Lancaster mum's emotional reunion with gran rescued from Ukraine

Lancaster mum Tanya Mulesa was this week reunited with her beloved gran after the 83-year-old made a gruelling journey to escape war-torn Ukraine.

Natalia Anufriieva travelled 10 hours by lorry from her home in Rivne, in the north of Ukraine, to the border with Hungary.

There she waited a week for her visa to be approved before she was able to take a bus to Budapest, where she was reunited with Tanya and the pair could fly to safety in the UK.

Speaking from Tanya’s home in Halton, Natalia said she was happy to be safe but is “worried sick” about the friends she had to leave behind, along with her beloved cat.

Tanya Mulesa with her gran Natalia Anufriieva, who has been brought over to Lancaster from Ukraine.

And she hopes for a swift end to the war and that she is one day able to return to Ukraine.

Tanya said it was “utterly heartbreaking” to watch the situation in her home country unfold from afar, and said her gran "never saw it coming".

"We didn’t believe it until it happened and even then people didn’t think it would progress,” Tanya said. "But we were all wrong.”

Rivne, where Tanya also grew up, is west of Kyiv and close to the border with Belarus.

Tanya Mulesa with her gran Natalia Anufriieva at Manchester Airport after flying back to the UK.

Natalia had initially wanted to stay in her home, but as the invasion got progressively closer the decision was made that she must leave for her own safety.

"It is close to a nuclear power station and we started really fearing that it could be a high risk area,” Tanya said.

"We needed to get her out of the immediate zone of impact.”

The day after Natalia left, Russian bombs killed 19 people at a TV station in the town. This was followed by two further bombings to the surrounding area, close to Natalia’s home.

Natalia Anufriieva sets off on her 10-hour lorry trip from her home in Ukraine to the border with Hungary.

Applying under the UK’s Ukraine Family Scheme, it took a week of collecting paperwork and having application forms translated and completed before Natalia’s visa application could be submitted.

Tanya said it was a long and complicated process, and she was concerned about the many people who had been forced to flee their homes without taking with them any of the necessary documents or paperwork required.

Thanks to Tanya’s cousin, who works for a logistics company in Ukraine which operates long-distance transportation, Natalia then travelled in a commercial freezer lorry from Rivne to the most western point of Ukraine and its border with Hungary.

There she stayed with a relative for a week until her visa was approved, when she was able to cross the border by bus and travel to Budapest, where she was finally reunited with a relieved Tanya.

Tanya Mulesa with her gran Natalia Anufriieva, who has been brought over to Lancaster from Ukraine.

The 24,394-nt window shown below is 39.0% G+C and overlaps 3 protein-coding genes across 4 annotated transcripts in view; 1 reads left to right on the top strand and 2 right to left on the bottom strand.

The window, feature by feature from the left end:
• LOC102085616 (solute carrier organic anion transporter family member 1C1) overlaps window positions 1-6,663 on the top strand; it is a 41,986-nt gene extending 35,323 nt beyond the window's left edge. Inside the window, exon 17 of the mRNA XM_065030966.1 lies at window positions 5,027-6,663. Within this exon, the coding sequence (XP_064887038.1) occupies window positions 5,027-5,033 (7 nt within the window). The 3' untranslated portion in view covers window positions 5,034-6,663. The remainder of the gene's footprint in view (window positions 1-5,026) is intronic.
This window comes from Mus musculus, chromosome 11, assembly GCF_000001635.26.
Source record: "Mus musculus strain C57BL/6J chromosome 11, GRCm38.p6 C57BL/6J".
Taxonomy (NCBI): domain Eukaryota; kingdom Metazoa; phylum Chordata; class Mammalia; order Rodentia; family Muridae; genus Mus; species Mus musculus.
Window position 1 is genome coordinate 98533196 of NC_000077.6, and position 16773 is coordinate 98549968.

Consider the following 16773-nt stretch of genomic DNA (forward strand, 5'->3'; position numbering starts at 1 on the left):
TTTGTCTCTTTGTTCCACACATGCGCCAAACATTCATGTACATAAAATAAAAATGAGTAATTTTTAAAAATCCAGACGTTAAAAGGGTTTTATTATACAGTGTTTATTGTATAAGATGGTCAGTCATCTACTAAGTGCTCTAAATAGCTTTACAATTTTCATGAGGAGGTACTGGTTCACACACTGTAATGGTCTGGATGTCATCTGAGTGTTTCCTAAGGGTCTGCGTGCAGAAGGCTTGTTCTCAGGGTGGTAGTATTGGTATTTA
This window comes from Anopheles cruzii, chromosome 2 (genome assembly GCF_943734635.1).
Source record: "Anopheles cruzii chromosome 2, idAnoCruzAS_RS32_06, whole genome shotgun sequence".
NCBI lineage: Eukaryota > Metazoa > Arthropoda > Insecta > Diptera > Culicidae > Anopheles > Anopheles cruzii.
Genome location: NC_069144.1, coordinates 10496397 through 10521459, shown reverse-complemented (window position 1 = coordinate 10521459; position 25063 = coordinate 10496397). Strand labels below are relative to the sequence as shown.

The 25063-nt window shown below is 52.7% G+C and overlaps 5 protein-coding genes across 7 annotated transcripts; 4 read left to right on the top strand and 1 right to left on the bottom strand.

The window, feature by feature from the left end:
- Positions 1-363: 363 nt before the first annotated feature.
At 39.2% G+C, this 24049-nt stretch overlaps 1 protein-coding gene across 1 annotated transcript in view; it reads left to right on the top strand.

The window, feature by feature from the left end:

The pair then flew back to Manchester Airport and home to Halton, near Lancaster, on Sunday evening.

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"I am just so glad that she’s here,” said Tanya, who was brought up by her grandparents from the age of 12. “It’s been the most stressful and horrific two weeks.

"It was amazing to be able to give her a hug and know she was safe.”

Natalia, whose husband passed away in 1997, fled with just a small suitcase, which she had mostly filled with medical supplies, and so neighbours in Halton have rallied round to provide clothes and other essentials to help.

"We are so humbled by all the support,” Tanya said.

Tanya Mulesa with her gran Natalia Anufriieva in Budapest after being reunited.

Tanya and her family – husband Joseph Atkinson and their five-year-old son Edward – had only recently visited Rivne to see Natalia for Christmas and new year, and Tanya is distraught at the thought of all her childhood friends and colleagues still living there.

"I feel so helpless,” the 37-year-old said. “It’s just surreal and I am finding it hard to concentrate on my work.”

Tanya has lived in England for 10 years and the family moved to Halton four years ago, where Tanya runs her shoe business out of Halton Mill.

She is now raising money through proceeds from sales to support Ukrainian refugees, as well as trying to help match families in the UK with refugees.

Support groups and information sites have sprung up on social media in the Lancaster district, including ‘Lancaster Hosting Ukrainians’ and ‘Caton and Friends for Ukraine’ on Facebook and other groups covering Caton and the Lune Valley.

Local charities City of Sanctuary and Global Link are also offering advice for any families wishing to apply through Lancashire County Council’s Refugee Integration Team to home refugees.

Meanwhile Natalia, who grew up on the Russian side of Ukraine and attended a Russian school, is now planning to spend time some of her time relaxing after a traumatic few weeks by gardening and with her great-grandson Edward.

However, she is hoping her life can return to normal soon.

Tanya said: “For her to see what’s happening now is utterly heartbreaking.

"She’s on the phone and watching TV constantly and getting updates from her friends about what’s happening back home. She’s worried sick about them.

“She doesn’t know what will happen to her apartment now, she just hopes it doesn’t get destroyed and remains the same to go back to eventually."

"I just want the war to end so I can go home,” Natalia said. "I am missing my home, my garden and my cat.

"I am praying every day that the war ends soon.

"Ukraine is my home and I hope I can return one day."

Natalia added her gratitude to the people of the UK for their love and support.

*Natalia’s words translated into English by Tanya